While the original intention may have been to convey that employees should do their best to give customers exceptional service, the customer is NOT always right and that should be acknowledged. In fact, challenging this saying is the beginning of delivering on your customer experience promise.

We’ve heard stories of tech and web based businesses who pride themselves on their exceptional service and support to customers and yet still find themselves in sticky positions. Even Apple has experienced this and has a few customer service horror stories to show for it.

Trying to please every single customer is challenging for many reasons and can hamper the innovation of companies aiming to bringing their product to market or continuing to scale their business.

Rather than trying to please every single customer and giving in to their strong demands, we should focus on the voice of the customer. Their feedback can assist in helping create better products and services and facilitate overall growth of your business.

The motto of “the customer is always right” perhaps could be better said as “listen to your customers and seek to understand the why” We want our customers to be happy and to be loyal. Rather than taking what they are asking for at face value, we should instead seek to understand why. We should try figure out the the root issue of why they are having a difficult experience or what they are trying to solve for.

Listening is key, but how do you make this actionable?

Often times customers don’t really know what they want and their immediate feedback can be limited. So how do you balance the feedback and asks they have with how this should influence your product and customer experience?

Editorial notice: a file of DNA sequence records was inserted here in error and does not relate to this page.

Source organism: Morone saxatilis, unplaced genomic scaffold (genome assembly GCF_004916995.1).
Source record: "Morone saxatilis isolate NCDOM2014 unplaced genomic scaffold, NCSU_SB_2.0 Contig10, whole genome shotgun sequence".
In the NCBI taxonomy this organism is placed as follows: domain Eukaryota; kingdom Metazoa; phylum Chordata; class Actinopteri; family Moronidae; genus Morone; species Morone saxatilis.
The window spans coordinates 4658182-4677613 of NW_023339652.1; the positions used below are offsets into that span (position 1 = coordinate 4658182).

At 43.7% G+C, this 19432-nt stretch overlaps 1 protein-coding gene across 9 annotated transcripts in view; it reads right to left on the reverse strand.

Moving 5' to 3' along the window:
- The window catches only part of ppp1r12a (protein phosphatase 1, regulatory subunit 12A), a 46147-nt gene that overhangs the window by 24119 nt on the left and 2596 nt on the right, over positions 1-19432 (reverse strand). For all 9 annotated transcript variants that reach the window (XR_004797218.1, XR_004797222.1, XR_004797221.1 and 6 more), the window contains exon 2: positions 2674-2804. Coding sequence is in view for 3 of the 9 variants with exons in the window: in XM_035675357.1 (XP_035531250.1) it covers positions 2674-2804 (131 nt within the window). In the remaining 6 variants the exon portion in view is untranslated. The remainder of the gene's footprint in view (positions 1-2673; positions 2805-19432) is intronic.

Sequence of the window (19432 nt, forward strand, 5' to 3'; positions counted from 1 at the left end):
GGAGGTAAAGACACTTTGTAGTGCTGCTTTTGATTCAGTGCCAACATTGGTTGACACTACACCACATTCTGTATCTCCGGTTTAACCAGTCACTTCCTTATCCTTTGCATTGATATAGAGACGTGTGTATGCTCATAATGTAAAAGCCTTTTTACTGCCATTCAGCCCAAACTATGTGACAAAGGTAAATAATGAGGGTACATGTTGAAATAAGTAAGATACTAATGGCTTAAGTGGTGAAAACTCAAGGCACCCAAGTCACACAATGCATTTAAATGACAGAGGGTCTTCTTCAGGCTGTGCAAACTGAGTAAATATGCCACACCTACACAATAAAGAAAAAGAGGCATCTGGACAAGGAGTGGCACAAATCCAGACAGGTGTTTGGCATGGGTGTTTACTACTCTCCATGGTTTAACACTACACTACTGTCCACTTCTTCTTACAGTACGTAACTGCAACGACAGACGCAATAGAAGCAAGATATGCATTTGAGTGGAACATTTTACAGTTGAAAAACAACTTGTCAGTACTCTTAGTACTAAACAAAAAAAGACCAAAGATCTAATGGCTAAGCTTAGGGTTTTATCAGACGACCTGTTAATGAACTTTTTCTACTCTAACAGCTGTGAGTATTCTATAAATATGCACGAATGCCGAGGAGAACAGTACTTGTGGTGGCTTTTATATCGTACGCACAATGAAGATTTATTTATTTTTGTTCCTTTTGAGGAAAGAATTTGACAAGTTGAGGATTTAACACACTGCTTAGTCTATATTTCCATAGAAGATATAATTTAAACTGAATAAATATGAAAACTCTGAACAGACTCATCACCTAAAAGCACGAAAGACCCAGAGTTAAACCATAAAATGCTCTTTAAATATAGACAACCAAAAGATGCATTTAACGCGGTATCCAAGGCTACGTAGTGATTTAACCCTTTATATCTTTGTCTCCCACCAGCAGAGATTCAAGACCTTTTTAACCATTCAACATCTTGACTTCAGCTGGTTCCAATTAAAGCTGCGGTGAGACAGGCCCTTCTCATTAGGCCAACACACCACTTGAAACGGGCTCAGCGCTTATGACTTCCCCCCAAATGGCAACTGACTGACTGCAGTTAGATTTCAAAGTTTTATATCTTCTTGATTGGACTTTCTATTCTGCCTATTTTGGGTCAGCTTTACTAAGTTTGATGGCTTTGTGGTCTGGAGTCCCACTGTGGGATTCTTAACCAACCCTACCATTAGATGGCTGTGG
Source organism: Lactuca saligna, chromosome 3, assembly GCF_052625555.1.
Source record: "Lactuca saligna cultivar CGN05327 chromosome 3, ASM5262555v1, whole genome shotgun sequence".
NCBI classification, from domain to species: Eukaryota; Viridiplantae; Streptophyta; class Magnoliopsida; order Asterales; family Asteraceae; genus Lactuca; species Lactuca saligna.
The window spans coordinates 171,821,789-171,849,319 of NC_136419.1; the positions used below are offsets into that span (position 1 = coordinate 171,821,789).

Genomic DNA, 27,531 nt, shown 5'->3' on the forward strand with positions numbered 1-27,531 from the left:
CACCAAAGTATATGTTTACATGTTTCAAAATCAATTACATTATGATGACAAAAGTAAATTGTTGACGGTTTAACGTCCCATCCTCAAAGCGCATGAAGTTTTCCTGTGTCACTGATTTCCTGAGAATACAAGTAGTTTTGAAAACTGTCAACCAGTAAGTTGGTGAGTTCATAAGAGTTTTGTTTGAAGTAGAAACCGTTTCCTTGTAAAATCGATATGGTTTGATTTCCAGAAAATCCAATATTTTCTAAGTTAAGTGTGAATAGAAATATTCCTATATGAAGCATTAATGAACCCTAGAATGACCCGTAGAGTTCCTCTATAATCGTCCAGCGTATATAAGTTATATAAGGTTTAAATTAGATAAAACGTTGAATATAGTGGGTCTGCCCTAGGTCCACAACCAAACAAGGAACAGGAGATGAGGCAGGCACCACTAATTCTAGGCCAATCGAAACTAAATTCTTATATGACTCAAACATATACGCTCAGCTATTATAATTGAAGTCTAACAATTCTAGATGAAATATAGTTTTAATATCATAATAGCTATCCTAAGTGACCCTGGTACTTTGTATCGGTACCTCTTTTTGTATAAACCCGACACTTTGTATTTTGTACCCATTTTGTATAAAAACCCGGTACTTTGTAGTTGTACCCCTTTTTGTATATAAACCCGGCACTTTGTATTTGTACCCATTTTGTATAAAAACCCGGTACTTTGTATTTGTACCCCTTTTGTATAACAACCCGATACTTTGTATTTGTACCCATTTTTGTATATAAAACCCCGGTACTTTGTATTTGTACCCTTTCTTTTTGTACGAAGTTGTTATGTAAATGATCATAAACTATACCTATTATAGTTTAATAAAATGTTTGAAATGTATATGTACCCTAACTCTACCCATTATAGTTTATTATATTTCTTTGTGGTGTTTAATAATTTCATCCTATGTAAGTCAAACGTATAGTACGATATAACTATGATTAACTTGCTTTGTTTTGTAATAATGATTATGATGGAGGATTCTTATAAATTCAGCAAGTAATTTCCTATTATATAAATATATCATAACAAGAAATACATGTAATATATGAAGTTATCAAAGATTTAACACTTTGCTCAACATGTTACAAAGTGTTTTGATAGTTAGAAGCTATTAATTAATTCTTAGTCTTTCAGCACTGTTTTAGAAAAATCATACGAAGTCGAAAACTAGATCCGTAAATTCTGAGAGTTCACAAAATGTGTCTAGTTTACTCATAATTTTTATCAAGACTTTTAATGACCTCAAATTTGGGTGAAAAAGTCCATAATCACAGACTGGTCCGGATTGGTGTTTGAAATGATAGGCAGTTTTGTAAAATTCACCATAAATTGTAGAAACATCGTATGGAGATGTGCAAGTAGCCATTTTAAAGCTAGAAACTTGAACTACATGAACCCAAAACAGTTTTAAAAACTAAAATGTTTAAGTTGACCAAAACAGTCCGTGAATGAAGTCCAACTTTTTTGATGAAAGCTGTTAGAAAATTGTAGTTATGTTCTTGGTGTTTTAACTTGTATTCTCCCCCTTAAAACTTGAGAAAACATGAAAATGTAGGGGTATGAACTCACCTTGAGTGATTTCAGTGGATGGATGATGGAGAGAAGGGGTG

Rather than just listening to customers and acting reactively, we should be striving to push the boundaries and redefine what the solution to their problem is.

Henry Ford is a perfect example and to highlight one of his most well-known quotes, he said, “if I had asked people what they wanted, they would have said faster horses.”

Henry Ford did not just listen to people and try to breed a faster horse. He understood the “what” of people asking for a faster horse was to address the “why” of people wanting to get from Point A to Point B faster. The faster horse was a means to solve for getting to places faster, but Henry Ford had the vision and innovative spirit to redefine the way the world thought of transportation.

There are now over 1 billion automobiles on the road today thanks in large part to him.

Steve Jobs was another great example of someone who didn’t give customers simply what they asked for and believed that “a lot of times, people don’t know what they want until you show it to them.”

When we reflect back on Apple’s success across their product lines, they often weren’t the first to market, but their products ended up being the market leader. Apple wasn’t the first company to create the MP3 player, and yet, they completely dominated the space when the iPod was introduced. Why?

Was it that the product was better? Partially. But that’s not the whole picture.

 

Apple products have done well because of the experience people have with said products.

The experience of having the first iPod, that amazing ability to have 1,000 songs in your pocket, the touch and feel of it (it was so shiny) was like holding a piece of some futuristic tech.

The first iPhone was the same type of experience.

Underneath all the asks and wants of our customers, we can still give them something better than they would have known to ask for. We can rethink how they engage with the product rather than just iterating on something that exists today as customers often base ideas off of improving something that is known. Their feedback informs our product but our expertise defines and drives our product forward.

Customers Want A Better Experience, They Just Don’t Know It